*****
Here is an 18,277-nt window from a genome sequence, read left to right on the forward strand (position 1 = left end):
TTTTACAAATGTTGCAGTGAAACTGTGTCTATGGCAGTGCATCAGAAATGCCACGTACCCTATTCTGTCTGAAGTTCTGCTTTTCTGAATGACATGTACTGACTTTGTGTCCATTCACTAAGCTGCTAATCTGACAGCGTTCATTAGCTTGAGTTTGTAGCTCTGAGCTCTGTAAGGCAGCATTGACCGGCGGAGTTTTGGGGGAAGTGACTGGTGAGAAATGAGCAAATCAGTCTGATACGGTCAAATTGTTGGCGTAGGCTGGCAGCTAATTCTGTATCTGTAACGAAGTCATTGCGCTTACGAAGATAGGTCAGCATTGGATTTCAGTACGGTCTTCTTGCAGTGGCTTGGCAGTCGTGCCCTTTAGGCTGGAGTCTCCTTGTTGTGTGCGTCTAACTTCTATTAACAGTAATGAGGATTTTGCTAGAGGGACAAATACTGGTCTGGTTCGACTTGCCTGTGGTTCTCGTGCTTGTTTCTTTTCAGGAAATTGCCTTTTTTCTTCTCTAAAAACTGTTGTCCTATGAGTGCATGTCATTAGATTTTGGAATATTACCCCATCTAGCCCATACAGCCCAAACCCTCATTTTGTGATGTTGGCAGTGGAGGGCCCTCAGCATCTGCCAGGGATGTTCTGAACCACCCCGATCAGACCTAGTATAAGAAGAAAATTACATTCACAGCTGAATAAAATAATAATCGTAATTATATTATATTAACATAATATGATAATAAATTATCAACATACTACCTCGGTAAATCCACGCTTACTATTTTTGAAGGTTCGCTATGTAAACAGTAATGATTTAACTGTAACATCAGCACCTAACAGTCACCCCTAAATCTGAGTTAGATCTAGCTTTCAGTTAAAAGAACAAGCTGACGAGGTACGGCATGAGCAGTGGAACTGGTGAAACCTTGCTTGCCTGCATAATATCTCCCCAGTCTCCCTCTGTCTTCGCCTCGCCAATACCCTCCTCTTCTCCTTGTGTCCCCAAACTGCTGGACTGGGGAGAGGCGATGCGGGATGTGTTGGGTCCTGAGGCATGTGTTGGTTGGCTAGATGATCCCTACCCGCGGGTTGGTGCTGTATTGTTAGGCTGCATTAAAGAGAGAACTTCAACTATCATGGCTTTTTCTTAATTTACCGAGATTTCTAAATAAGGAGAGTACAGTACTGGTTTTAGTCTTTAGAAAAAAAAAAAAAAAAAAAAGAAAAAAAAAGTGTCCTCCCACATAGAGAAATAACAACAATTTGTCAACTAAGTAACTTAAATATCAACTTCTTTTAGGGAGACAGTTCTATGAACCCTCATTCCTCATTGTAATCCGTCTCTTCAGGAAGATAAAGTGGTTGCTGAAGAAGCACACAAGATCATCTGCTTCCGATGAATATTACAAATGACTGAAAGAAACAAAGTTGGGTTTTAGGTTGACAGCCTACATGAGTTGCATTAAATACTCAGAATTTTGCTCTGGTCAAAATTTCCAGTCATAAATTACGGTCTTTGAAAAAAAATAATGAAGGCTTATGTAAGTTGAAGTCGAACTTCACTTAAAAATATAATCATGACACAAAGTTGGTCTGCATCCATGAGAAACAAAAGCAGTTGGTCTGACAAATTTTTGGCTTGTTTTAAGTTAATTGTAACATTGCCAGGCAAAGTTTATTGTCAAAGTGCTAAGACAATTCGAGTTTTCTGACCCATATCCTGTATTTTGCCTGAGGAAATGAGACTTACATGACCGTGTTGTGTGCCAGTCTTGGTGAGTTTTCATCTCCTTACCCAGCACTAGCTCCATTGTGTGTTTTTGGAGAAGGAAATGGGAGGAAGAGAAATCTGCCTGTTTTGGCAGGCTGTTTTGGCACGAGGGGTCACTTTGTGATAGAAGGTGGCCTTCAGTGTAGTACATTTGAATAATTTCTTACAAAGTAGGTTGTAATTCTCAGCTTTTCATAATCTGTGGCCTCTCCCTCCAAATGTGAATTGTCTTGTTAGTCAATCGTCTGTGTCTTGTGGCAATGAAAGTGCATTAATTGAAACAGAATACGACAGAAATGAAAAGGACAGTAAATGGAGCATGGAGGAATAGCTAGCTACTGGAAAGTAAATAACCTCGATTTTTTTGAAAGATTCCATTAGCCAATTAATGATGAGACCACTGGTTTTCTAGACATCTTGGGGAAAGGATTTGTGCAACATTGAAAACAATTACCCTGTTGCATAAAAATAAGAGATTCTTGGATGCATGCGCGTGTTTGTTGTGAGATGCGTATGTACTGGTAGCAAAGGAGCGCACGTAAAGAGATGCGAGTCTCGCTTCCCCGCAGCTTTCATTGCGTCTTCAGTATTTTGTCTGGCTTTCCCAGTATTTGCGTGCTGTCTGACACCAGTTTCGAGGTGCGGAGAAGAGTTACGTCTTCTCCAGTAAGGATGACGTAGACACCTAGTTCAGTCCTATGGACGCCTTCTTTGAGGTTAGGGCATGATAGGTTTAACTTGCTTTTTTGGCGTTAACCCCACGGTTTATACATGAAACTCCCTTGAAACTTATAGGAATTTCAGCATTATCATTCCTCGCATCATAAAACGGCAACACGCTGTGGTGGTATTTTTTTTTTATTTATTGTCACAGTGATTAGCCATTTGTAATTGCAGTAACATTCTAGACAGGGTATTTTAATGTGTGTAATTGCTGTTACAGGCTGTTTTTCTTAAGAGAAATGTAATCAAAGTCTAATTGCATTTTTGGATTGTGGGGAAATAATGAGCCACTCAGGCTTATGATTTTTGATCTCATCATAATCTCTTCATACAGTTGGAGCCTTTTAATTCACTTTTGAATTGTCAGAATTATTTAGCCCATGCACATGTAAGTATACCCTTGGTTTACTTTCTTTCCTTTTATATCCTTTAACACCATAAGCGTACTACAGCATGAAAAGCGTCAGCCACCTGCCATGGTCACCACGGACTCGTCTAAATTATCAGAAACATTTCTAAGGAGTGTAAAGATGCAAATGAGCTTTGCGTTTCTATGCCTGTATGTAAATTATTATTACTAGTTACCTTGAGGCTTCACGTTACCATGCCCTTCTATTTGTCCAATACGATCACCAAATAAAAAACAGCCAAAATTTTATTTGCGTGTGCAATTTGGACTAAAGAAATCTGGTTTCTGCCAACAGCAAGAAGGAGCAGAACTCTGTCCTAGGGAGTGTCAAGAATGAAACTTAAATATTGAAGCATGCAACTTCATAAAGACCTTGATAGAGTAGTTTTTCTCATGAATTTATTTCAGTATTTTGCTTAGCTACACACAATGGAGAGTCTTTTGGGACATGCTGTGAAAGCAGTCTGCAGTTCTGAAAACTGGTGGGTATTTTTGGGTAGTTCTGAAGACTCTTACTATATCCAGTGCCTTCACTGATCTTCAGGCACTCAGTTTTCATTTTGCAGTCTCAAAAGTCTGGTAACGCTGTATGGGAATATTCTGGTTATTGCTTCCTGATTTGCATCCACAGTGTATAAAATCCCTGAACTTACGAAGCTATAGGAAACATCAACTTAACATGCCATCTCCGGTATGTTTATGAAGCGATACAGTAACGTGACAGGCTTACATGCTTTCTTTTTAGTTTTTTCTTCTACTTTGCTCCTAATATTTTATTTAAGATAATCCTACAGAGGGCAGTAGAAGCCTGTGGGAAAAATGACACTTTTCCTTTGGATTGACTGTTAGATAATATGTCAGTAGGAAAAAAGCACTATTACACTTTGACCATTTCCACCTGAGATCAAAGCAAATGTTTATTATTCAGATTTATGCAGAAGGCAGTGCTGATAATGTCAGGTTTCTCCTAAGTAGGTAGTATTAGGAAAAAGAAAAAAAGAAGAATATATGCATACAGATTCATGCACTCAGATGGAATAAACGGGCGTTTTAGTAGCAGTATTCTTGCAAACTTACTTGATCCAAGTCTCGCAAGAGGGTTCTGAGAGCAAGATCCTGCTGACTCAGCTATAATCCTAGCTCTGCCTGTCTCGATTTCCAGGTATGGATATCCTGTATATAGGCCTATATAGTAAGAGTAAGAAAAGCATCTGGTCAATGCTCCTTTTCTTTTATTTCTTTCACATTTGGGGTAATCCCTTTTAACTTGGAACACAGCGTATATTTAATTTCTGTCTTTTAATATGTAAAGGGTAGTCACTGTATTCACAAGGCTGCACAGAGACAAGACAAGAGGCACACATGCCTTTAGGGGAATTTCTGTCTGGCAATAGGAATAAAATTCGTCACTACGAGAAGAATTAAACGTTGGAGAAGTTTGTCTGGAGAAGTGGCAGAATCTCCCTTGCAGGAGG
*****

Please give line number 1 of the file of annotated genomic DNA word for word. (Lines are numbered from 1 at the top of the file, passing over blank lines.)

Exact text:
Here is an 18,277-nt window from a genome sequence, read left to right on the forward strand (position 1 = left end):